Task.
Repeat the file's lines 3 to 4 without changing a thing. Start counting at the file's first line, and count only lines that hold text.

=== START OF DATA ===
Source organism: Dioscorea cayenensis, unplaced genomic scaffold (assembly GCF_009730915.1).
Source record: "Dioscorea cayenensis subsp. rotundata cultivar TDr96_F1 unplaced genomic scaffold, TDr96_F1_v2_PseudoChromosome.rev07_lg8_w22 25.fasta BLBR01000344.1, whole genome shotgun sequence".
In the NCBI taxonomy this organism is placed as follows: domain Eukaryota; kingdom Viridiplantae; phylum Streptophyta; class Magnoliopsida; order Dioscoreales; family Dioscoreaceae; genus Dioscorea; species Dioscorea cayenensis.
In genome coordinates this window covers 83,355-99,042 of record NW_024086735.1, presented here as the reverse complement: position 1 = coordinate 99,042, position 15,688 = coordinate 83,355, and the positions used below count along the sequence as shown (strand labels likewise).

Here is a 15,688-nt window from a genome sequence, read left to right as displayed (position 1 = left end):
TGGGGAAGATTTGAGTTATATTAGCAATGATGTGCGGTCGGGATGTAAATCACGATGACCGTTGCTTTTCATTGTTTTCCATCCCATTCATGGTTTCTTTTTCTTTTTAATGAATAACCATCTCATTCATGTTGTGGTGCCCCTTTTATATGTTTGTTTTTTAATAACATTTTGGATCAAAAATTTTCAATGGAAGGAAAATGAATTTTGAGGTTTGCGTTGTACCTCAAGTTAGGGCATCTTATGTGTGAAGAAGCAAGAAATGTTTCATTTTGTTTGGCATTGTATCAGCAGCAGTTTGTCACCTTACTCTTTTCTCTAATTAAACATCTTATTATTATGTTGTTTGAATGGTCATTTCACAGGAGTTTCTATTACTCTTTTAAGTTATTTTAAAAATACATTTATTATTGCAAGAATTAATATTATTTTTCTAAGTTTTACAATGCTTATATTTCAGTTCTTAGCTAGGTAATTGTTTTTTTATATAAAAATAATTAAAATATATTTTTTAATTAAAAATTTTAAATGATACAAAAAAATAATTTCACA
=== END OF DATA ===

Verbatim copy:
In the NCBI taxonomy this organism is placed as follows: domain Eukaryota; kingdom Viridiplantae; phylum Streptophyta; class Magnoliopsida; order Dioscoreales; family Dioscoreaceae; genus Dioscorea; species Dioscorea cayenensis.
In genome coordinates this window covers 83,355-99,042 of record NW_024086735.1, presented here as the reverse complement: position 1 = coordinate 99,042, position 15,688 = coordinate 83,355, and the positions used below count along the sequence as shown (strand labels likewise).